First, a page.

|Who ya gonna call?|
"Only trouble is, gee whiz,
I’m dreamin’ my life away."
-- The Everly Brothers
Ojo Caliente is the name of the town and the spa, about 35 miles south of Tres Piedras. A little nearer to Espanola. The name translates as "Hot Spring", and I gave it the hot eye indeed when I saw it on the map. I was drawn irresistibly. I spent two nights there, in lieu of the rest of my life. I've discovered there's something besides air conditioning that will make me pull into a commercial campground, and that is the prospect of soaking in a hot spring. The campground was $20 per night, about par, with water, electricity, and a dump station. I thought I had a full hookup site, but it turned out the sewage line was clogged with what looked like...well... mud? Other than a couple of tenters, there was no one else there.
|The Daze at rest.|
As for the spa itself, I made the mistake of arriving on a Sunday, when prices nearly double. Folks from Los Alamos, Albuquerque, and parts farther afield (some were speaking Russian) pay good money for a weekend of what is advertised as "the Ojo Escape". And despite my native cynicism, it was that for me as well. What they have here in abundance, besides the expensive restaurant and "cottages" that go for $199 a night, is something money can't buy.
They sell it anyway. It's peace.
|The "whisper zone".|
This place should have been an ashram. If you are staying at the hotel, you are issued long robes, which many people never seem to get out of except to descend into some pool. Some robes are creamy white, and some golden. I never did figure out the spiritual pecking order in that, but there is no denying that there's something in the dry air and the quiet here in these caliche hills that just unwinds you right back to zero. Reboot. Add in a couple hours soaking in a hot pool, and you are apt to come away woozy and wobbly and wanting a nap.
The naps here are glorious, like drifting on a warm cloud. Whatever it costs, it has to be worth the money.
But as an RVer, the cost was minimal, at least as spas go. Twenty bucks for the campsite and $17 for all day at the spa. I defy you to use more than 3 hours of that. You'd turn into silly putty, and flow off into the hills. Speaking of which, I had my first experience with a mud bath. This is a matter of dipping both hands in a fine clay mud emulsion and rubbing it all over your body, after which you lay back in a lounge chair and let it dry and crackle and crinch up your skin. They say it is good for you. It certainly is interesting, and I can't say it did me any harm. The mud gives your skin a blue tinge, and the effect is of a bunch of B movie zombies, lazing about between takes. After you are effectively baked en croute, you wash it off in a pool, followed by a warm shower. It washes off easily.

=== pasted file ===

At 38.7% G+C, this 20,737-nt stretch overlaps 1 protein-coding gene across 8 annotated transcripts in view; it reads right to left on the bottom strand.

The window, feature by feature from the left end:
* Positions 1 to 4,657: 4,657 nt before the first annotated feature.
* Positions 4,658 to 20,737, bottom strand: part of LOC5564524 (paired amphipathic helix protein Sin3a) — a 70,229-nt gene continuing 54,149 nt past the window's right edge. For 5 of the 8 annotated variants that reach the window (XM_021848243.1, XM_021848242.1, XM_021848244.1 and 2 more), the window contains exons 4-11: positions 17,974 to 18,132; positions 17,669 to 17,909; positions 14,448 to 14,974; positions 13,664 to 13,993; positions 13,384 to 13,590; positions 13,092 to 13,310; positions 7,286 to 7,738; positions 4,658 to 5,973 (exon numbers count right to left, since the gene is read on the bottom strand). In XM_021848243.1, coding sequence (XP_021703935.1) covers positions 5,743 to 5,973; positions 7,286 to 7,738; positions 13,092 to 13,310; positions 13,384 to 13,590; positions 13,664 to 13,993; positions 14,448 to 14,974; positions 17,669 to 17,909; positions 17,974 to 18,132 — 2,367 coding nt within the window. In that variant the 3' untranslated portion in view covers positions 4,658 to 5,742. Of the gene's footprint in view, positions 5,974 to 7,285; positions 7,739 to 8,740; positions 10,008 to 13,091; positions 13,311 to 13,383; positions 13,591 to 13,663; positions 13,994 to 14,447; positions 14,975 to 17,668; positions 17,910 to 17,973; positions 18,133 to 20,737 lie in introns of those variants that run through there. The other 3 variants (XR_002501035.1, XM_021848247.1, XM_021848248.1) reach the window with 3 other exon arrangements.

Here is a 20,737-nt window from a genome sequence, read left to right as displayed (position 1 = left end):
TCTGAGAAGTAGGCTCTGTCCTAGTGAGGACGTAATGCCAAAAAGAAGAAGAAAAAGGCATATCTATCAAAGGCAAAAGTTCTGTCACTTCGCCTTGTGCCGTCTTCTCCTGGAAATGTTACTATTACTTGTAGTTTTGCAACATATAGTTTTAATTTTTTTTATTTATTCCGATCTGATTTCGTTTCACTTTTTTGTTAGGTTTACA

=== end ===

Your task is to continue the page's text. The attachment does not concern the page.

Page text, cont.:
There are 8 or 9 pools, not counting the "private" ones. I made the rounds of all that were open to me. My favorite was one of the hottest, with a pea gravel bottom that gave a good imitation of shiatsu massage. I think they called it the "iron pool". All the pools are named after various minerals, but I couldn't tell the difference between them, other than temperature. They do tell you not to drink the stuff.
In the Iron Pool, I got to talking to a Taos Indian who told me if I liked it here I ought to memorize the Taos zip code, as there was a big discount for locals. He filled me in on some of the intransigent local politics as well. He used a curious phrase to refer to crazy stuff going on off the Pueblo. You know, where the rest of us live. "The other side of the cattle guard." I told him that would make a swell title for a book. He tilted his head, looked up at the sky, and nodded. "Yes it would," he said dreamily.
|The best seat in the house.|
They don't allow cell phones on the grounds, other than in the rooms, but they do have WIFI. Sitting on the big wide porch of the hotel in the long afternoon, trying to stay awake while sipping a pricy beer, I got in touch with Andy Baird, whose Lazy Daze was recently struck by lightning at El Vado State Park, a little north of here. We arranged to meet in a campground in the Colorado mountains north of Chama, where he was waiting for an insurance adjuster to show up. So, after two days, I managed to leave just before I gave up all worldly goods and began chanting in some two-tone warbling Tibetan dialect. I loved every minute of it, but I didn't want to sleep away the whole summer. I'm not sure why.
I drove back up to Tres Piedras, and then west over the mountains toward Tierra Amarilla. I just love these Spanish place names. They are so multisyllabically musical. They all sound a little like the start of a love song. All that loveliness leaches right out when you say it in English. I mean, "Three Rocks"? And "Yellow Earth"? Instead of a caress, you get a mugging.
I spent the night up in the pass, with a view of forever.
And slept like a stone.